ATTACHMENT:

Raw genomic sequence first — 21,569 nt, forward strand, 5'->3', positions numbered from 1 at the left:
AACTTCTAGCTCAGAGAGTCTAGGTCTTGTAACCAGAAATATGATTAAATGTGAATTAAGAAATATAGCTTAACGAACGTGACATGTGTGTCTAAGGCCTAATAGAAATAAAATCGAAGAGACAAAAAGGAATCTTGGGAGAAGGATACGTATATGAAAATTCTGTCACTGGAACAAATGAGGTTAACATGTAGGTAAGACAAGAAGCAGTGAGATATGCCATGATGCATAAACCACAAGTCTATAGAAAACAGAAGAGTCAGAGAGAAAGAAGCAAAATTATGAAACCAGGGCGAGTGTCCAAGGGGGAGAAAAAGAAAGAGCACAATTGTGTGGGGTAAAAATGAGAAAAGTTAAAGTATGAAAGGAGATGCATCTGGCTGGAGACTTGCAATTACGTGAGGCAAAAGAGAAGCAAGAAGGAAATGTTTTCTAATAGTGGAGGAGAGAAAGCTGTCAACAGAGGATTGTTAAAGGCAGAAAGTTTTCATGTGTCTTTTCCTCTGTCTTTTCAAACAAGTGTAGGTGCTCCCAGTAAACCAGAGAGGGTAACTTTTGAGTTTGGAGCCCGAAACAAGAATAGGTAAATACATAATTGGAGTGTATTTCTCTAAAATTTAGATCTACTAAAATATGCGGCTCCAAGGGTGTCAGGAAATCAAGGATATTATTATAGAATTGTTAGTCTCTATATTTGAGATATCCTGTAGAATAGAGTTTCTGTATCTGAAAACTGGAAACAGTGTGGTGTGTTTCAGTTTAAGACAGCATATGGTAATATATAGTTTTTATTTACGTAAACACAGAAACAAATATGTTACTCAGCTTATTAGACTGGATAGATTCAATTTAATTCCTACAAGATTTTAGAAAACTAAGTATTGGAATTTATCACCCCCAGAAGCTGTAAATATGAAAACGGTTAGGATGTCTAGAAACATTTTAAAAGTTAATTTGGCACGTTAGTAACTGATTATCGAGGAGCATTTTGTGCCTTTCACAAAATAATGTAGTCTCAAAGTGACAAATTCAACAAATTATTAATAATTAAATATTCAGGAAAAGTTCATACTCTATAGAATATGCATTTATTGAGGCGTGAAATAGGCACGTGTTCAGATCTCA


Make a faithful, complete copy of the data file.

Raw genomic sequence first — 21,569 nt, forward strand, 5'->3', positions numbered from 1 at the left:
AACTTCTAGCTCAGAGAGTCTAGGTCTTGTAACCAGAAATATGATTAAATGTGAATTAAGAAATATAGCTTAACGAACGTGACATGTGTGTCTAAGGCCTAATAGAAATAAAATCGAAGAGACAAAAAGGAATCTTGGGAGAAGGATACGTATATGAAAATTCTGTCACTGGAACAAATGAGGTTAACATGTAGGTAAGACAAGAAGCAGTGAGATATGCCATGATGCATAAACCACAAGTCTATAGAAAACAGAAGAGTCAGAGAGAAAGAAGCAAAATTATGAAACCAGGGCGAGTGTCCAAGGGGGAGAAAAAGAAAGAGCACAATTGTGTGGGGTAAAAATGAGAAAAGTTAAAGTATGAAAGGAGATGCATCTGGCTGGAGACTTGCAATTACGTGAGGCAAAAGAGAAGCAAGAAGGAAATGTTTTCTAATAGTGGAGGAGAGAAAGCTGTCAACAGAGGATTGTTAAAGGCAGAAAGTTTTCATGTGTCTTTTCCTCTGTCTTTTCAAACAAGTGTAGGTGCTCCCAGTAAACCAGAGAGGGTAACTTTTGAGTTTGGAGCCCGAAACAAGAATAGGTAAATACATAATTGGAGTGTATTTCTCTAAAATTTAGATCTACTAAAATATGCGGCTCCAAGGGTGTCAGGAAATCAAGGATATTATTATAGAATTGTTAGTCTCTATATTTGAGATATCCTGTAGAATAGAGTTTCTGTATCTGAAAACTGGAAACAGTGTGGTGTGTTTCAGTTTAAGACAGCATATGGTAATATATAGTTTTTATTTACGTAAACACAGAAACAAATATGTTACTCAGCTTATTAGACTGGATAGATTCAATTTAATTCCTACAAGATTTTAGAAAACTAAGTATTGGAATTTATCACCCCCAGAAGCTGTAAATATGAAAACGGTTAGGATGTCTAGAAACATTTTAAAAGTTAATTTGGCACGTTAGTAACTGATTATCGAGGAGCATTTTGTGCCTTTCACAAAATAATGTAGTCTCAAAGTGACAAATTCAACAAATTATTAATAATTAAATATTCAGGAAAAGTTCATACTCTATAGAATATGCATTTATTGAGGCGTGAAATAGGCACGTGTTCAGATCTCA